“He has been a ubiquitous and persistent leader in advocating for the fair and equitable application of environmental laws and has generously and tirelessly shouldered the causes of those without the resources or expertise to fend for themselves,” Teresa Heinz, chairman of the Heinz Family Foundation, said in presenting the award. “It is fair to say that Mr. FitzGerald is singularly responsible for the health and well-being of countless individuals, in Kentucky and throughout the United States, thanks in large measure to his vigilant commitment to seeing that environmental protections are enforced and the welfare of citizens is regarded as sacrosanct.”
FitzGerald recently blocked an industry effort to weaken an Ohio River water quality agency. He credits his brother Rick for influencing his career choice. Rick was a volunteer for the Christian Appalachian Project, a non-profit regional service organization based in Kentucky.
“He brought me books that described strip mining and the valiant struggle of land owners in eastern Kentucky to end coal abuses,” FitzGerald told me for a profile to be published later this year. “I moved to the region and realized that one of the things that was desperately needed was more people willing to be lawyers for those who couldn’t find or afford representation.”
Along the Ohio River’s 981 miles from Pittsburgh, Pennsylvania to Cairo, Illinois, more than 5 million people live and work and play. A few are like Garrison, Payne, and FitzGerald. But all of the valley’s residents share a common heritage. They drink from the river’s strong current. They make or handle or market or use billions of dollars of goods that are shipped to the world from air logistical hubs in Louisville and Cincinnati. They watch the long tows that every year push hundreds of millions of tons of raw materials — grain, coal, sand, steel, fuel — upriver and down on an inland water highway that is the busiest in the nation. They suffer the storms and floods that episodically torment cities and towns. And they delight in the magnificent shoreline that still is mostly forested or farmed.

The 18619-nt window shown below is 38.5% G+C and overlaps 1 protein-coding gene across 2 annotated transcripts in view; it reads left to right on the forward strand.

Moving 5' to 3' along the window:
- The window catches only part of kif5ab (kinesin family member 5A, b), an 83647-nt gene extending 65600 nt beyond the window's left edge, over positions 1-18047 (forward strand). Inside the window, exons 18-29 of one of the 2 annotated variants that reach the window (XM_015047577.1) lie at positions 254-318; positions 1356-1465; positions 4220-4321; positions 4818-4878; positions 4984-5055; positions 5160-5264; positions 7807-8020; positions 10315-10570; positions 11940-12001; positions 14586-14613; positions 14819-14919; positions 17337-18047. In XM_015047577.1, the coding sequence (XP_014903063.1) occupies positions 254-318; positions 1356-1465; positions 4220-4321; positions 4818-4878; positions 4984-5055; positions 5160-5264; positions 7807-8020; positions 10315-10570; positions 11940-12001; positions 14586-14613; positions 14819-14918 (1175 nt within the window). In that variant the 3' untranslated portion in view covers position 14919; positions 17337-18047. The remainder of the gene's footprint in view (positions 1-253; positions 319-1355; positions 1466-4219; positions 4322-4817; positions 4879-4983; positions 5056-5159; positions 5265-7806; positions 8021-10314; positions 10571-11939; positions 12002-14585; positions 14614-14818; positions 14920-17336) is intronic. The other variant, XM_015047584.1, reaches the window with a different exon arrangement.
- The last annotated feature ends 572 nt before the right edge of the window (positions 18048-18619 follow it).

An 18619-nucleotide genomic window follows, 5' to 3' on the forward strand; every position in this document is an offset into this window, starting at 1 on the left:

The start of the Ohio River in what is now Pittsburgh is where George Washington, then a British soldier, explored the region for its suitability for a new fort in 1753. Owensboro, Kentucky, miles downriver, is where the Lewis and Clark expedition wintered in 1804.
Marietta, an old and engaging river town, is where the authors of the Northwest Ordinances in the mid-1780s set “orderly and equitable procedures for the settlement and political incorporation” of the wilderness of what became five Great Lakes states that included a prohibition on owning slaves. The Ohio, Indiana, and Illinois shorelines are where black men, women, and children of the 19th century escaped the tortures of the Confederacy.
After decades of industrial ruin in the 20th century, the Ohio River Valley is experiencing an era of uneven prosperity. The biggest cities have turned into lively centers of commerce and culture. The upper Ohio has attracted tens of billions of dollars in investment in natural gas production and processing. The rural areas, though, are sustaining the shutdowns of big coal-fired power plants and ugly incidences of opioid addiction and overdose deaths.
Given these cross currents of history, flourishing activity and stultifying inertia, heroes still attack their work with inspiring focus. They’ve done well for those who’ve benefitted. They’ve done well for much of the river valley. And they’ve done well for themselves.
— Keith Schneider